Football’s Most Dangerous Play: The Kickoff

the Little Miami High School football team practices kickoffs, in Morrow, Ohio. Photo Credit: AP

The Miami High School football team practices kickoffs, in Morrow, Ohio. (Photo Credit: AP)


The violent, car accident-type collisions on kickoffs prompted the NFL to institute new rules in 2011 by having teams kick off from the 35-yard-line rather than the 30.

In the first year, the number of kick returns were cut in half. The NCAA followed suit in 2012 and also gave the receiving team an incentive to field a touchback by moving the offense’s starting point from the 20 to the 25-yard line.

High school football has no universal rule on kickoffs. While the National Federation of State High School Associations (NFHS) is the largest organizing body of high school sports with 18,500 members, its membership roster doesn’t include thousands of private schools and other public schools across the country.

Dr. Gad Klein, a neuropsychologist at the Long Island Concussion Center at Neurological Surgery, believes setting universal rules and regulations for high school sports is a difficult task. “I think it will take much longer (than the NCAA and NFL) because the various school districts and private schools slow down the pace at which rules can be enforced,” Klein said.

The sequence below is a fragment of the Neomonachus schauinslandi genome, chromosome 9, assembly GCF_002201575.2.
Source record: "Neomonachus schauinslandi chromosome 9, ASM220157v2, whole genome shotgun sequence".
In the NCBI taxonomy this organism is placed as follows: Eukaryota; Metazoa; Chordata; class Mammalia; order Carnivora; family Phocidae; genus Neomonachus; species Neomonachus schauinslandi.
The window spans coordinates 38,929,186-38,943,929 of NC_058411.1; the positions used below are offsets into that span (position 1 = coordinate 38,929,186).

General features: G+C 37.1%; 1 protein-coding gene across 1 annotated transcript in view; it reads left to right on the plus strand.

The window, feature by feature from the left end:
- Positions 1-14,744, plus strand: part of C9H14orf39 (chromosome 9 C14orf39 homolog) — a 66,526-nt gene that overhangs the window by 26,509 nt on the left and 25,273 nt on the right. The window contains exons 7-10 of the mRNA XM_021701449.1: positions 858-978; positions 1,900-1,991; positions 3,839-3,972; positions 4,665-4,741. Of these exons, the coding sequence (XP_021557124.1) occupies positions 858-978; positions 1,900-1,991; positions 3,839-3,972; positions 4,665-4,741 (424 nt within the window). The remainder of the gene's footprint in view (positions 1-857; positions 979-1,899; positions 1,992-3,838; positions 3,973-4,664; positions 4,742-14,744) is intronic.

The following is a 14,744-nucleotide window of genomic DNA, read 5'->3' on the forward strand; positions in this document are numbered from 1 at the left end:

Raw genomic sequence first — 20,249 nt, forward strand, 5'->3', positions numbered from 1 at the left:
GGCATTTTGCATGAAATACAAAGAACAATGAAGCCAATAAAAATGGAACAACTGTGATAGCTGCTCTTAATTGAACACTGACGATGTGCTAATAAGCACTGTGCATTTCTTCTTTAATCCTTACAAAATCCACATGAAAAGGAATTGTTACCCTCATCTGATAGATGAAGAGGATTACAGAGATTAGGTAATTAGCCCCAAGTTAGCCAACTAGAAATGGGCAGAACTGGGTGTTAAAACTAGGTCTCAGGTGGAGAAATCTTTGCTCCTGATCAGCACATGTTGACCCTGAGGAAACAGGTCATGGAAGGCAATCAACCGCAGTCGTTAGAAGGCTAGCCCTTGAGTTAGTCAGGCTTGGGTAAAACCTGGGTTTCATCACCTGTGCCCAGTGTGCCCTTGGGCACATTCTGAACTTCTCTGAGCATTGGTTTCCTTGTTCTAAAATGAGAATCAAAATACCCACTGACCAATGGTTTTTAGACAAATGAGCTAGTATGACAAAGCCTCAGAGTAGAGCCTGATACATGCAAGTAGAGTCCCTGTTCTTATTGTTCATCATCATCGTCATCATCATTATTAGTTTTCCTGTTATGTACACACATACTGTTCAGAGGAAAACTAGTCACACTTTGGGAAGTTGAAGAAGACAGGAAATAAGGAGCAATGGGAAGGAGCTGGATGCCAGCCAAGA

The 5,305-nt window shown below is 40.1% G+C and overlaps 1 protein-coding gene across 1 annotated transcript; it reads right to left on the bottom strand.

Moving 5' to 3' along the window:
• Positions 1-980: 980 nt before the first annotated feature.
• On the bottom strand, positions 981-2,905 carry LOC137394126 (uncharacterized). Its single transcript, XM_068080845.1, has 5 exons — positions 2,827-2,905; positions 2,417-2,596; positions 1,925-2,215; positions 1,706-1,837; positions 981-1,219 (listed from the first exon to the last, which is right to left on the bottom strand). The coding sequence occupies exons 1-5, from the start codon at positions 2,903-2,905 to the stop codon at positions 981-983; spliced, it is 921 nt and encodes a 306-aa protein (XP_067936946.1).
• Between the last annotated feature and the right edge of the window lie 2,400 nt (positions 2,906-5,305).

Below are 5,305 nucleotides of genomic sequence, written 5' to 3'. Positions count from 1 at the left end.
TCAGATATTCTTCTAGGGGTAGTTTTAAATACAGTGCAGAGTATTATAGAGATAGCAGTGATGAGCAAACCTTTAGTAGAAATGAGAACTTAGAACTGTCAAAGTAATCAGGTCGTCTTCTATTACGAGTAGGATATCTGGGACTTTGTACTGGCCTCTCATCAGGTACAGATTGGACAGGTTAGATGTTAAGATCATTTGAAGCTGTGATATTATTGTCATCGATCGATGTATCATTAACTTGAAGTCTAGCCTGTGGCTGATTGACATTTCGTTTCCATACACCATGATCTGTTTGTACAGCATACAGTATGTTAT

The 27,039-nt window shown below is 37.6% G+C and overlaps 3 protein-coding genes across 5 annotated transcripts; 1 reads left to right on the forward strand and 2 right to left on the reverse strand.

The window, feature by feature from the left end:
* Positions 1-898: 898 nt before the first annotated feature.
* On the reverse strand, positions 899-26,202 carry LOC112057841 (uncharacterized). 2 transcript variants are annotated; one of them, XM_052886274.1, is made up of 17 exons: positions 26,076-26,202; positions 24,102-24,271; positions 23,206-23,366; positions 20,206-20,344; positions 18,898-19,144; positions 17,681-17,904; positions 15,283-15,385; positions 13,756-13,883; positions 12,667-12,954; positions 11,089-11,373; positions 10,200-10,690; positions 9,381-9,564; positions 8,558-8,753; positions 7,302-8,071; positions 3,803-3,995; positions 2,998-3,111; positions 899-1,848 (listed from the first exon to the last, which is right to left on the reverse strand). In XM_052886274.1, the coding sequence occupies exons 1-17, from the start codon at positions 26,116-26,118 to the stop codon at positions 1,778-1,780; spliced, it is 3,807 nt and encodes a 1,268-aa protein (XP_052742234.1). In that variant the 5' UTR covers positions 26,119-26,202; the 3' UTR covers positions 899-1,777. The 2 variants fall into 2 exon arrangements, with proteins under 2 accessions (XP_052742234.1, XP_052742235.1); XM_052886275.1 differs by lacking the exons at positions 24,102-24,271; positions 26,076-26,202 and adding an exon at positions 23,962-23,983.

Todd Nelson, assistant director for The New York State Public High School Athletic Association, notes the changes the NFL and NCAA made to kickoffs, but doesn’t foresee any immediate changes at the high school level. “We have not been informed of any plans coming down from the NFHS about modifying, or eliminating kickoffs,” he said.

Bob Colgate, The National Federation of  State High School Associations Director of Sports and Sports Medicine, says his sports medical advisory committee continues to evaluate the kickoff and will have a discussion about modifying it in October. “We are a federation,” Colgate said. “The NFL can mandate rule changes and the NCAA can, but we cannot.”

The perception that high school players being smaller than NFL players makes them less susceptible to high impact hits and concussions is simply wrong, Klein says. The still-developing brains of younger, high school athletes is the precise reason why all schools should evaluate the risk of high-impact plays like kickoffs.

“If you have a 5-foot-6 player running full speed into another 5-foot-6 player, they share the same risk as the 260 pound professional athlete,” Klein said. “Just because they (NFL and NCAA) are making changes doesn’t mean we have to make those changes. We have different athletes that aren’t as developed as the college level and professional level athletes, so it’s wrong to make the comparison, Colgate said.”


Follow Jonathan Moffie on Twitter @JonathanMoffie



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